Micro-scale Spatial Clustering of Cholera Risk Factors in Urban Bangladesh

Citation: Bi Q, Azman AS, Satter SM, Khan AI, Ahmed D, Riaj AA, et al. (2016) Micro-scale Spatial Clustering of Cholera Risk Factors in Urban Bangladesh. PLoS Negl Trop Dis 10(2): e0004400. doi:10.1371/journal.pntd.0004400
Published: February 11, 2016

Cholera_bacteriaClose interpersonal contact likely drives spatial clustering of cases of cholera and diarrhea, but spatial clustering of risk factors may also drive this pattern. Few studies have focused specifically on how exposures for disease cluster at small spatial scales. Improving our understanding of the micro-scale clustering of risk factors for cholera may help to target interventions and power studies with cluster designs. We selected sets of spatially matched households (matched-sets) near cholera case households between April and October 2013 in a cholera endemic urban neighborhood of Tongi Township in Bangladesh. We collected data on exposures to suspected cholera risk factors at the household and individual level. We used intra-class correlation coefficients (ICCs) to characterize clustering of exposures within matched-sets and households, and assessed if clustering depended on the geographical extent of the matched-sets. Clustering over larger spatial scales was explored by assessing the relationship between matched-sets. We also explored whether different exposures tended to appear together in individuals, households, and matched-sets. Household level exposures, including: drinking municipal supplied water (ICC = 0.97, 95%CI = 0.96, 0.98), type of latrine (ICC = 0.88, 95%CI = 0.71, 1.00), and intermittent access to drinking water (ICC = 0.96, 95%CI = 0.87, 1.00) exhibited strong clustering within matched-sets. As the geographic extent of matched-sets increased, the concordance of exposures within matched-sets decreased. Concordance between matched-sets of exposures related to water supply was elevated at distances of up to approximately 400 meters. Household level hygiene practices were correlated with infrastructure shown to increase cholera risk. Co-occurrence of different individual level exposures appeared to mostly reflect the differing domestic roles of study participants. Strong spatial clustering of exposures at a small spatial scale in a cholera endemic population suggests a possible role for highly targeted interventions. Studies with cluster designs in areas with strong spatial clustering of exposures should increase sample size to account for the correlation of these exposures.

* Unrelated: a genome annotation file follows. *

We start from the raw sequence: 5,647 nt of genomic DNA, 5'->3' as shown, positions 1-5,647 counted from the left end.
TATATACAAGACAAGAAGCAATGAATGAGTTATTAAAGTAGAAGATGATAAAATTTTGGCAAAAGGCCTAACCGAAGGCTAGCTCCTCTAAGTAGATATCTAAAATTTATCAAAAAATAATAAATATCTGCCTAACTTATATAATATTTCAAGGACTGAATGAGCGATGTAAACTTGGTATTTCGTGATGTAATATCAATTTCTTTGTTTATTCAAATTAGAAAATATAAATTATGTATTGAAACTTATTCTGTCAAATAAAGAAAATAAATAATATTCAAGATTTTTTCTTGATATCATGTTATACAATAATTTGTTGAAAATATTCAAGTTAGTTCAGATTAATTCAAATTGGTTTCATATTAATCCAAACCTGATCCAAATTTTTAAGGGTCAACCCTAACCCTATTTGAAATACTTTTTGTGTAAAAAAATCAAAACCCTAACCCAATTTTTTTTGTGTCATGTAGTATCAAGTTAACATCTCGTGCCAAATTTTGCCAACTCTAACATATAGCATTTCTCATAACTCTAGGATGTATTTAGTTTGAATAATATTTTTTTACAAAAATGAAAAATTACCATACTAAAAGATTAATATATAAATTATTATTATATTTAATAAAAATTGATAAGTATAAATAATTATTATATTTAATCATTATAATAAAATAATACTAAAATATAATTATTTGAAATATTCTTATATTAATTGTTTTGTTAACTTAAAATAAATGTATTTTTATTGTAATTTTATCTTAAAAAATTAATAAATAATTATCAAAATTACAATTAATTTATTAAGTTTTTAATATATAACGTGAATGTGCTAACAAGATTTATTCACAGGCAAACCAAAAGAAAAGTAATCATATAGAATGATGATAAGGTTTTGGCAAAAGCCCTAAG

Author Summary: While clustering of cholera incidence had been previously described, the relative role of similar risk behaviors versus transmission dynamics is not well understood. We explored how risk factors for cholera clustered at the sub-community scale, and found significant more correlation in risk behaviors among spatially matched households than the community as a whole. We found clustering of single risk factors, and co-occurrence of different risk factors. Our results indicated that the distribution of risk behaviors may play a role in the clustering of cholera cases at very small (e.g., <100m) spatial scales. This had implications for spatially matched study designs, which may be overmatching on some exposures. It also may lead us to rethink targeted interventions, suggesting a role for more intensive highly targeted interventions as a supplement to more generalized campaigns.


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